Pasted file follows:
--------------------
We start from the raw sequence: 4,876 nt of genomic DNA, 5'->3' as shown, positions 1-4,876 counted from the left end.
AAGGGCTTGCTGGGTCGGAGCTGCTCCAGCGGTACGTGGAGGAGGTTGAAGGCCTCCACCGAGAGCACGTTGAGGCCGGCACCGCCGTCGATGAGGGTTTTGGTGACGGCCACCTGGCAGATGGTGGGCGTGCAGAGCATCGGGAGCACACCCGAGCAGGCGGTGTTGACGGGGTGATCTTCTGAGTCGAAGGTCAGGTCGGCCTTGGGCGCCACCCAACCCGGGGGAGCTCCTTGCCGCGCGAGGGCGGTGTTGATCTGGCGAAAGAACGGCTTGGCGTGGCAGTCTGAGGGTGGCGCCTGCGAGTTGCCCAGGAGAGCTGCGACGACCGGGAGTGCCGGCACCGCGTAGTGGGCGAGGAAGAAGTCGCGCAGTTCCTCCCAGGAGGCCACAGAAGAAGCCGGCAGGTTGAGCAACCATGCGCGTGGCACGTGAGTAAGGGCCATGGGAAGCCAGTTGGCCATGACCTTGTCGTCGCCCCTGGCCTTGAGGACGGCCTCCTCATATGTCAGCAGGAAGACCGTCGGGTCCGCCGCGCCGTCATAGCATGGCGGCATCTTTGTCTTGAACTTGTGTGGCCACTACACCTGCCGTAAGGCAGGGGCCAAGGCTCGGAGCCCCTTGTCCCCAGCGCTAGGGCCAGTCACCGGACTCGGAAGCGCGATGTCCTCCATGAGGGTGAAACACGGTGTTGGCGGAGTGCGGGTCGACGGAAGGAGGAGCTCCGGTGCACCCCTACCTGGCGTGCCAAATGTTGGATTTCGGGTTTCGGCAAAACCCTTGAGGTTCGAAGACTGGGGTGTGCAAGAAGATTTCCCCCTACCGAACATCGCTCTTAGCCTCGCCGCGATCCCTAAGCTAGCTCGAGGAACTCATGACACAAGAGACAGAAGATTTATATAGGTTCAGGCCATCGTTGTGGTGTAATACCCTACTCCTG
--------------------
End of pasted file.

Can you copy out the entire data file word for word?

We start from the raw sequence: 4,876 nt of genomic DNA, 5'->3' as shown, positions 1-4,876 counted from the left end.
AAGGGCTTGCTGGGTCGGAGCTGCTCCAGCGGTACGTGGAGGAGGTTGAAGGCCTCCACCGAGAGCACGTTGAGGCCGGCACCGCCGTCGATGAGGGTTTTGGTGACGGCCACCTGGCAGATGGTGGGCGTGCAGAGCATCGGGAGCACACCCGAGCAGGCGGTGTTGACGGGGTGATCTTCTGAGTCGAAGGTCAGGTCGGCCTTGGGCGCCACCCAACCCGGGGGAGCTCCTTGCCGCGCGAGGGCGGTGTTGATCTGGCGAAAGAACGGCTTGGCGTGGCAGTCTGAGGGTGGCGCCTGCGAGTTGCCCAGGAGAGCTGCGACGACCGGGAGTGCCGGCACCGCGTAGTGGGCGAGGAAGAAGTCGCGCAGTTCCTCCCAGGAGGCCACAGAAGAAGCCGGCAGGTTGAGCAACCATGCGCGTGGCACGTGAGTAAGGGCCATGGGAAGCCAGTTGGCCATGACCTTGTCGTCGCCCCTGGCCTTGAGGACGGCCTCCTCATATGTCAGCAGGAAGACCGTCGGGTCCGCCGCGCCGTCATAGCATGGCGGCATCTTTGTCTTGAACTTGTGTGGCCACTACACCTGCCGTAAGGCAGGGGCCAAGGCTCGGAGCCCCTTGTCCCCAGCGCTAGGGCCAGTCACCGGACTCGGAAGCGCGATGTCCTCCATGAGGGTGAAACACGGTGTTGGCGGAGTGCGGGTCGACGGAAGGAGGAGCTCCGGTGCACCCCTACCTGGCGTGCCAAATGTTGGATTTCGGGTTTCGGCAAAACCCTTGAGGTTCGAAGACTGGGGTGTGCAAGAAGATTTCCCCCTACCGAACATCGCTCTTAGCCTCGCCGCGATCCCTAAGCTAGCTCGAGGAACTCATGACACAAGAGACAGAAGATTTATATAGGTTCAGGCCATCGTTGTGGTGTAATACCCTACTCCTG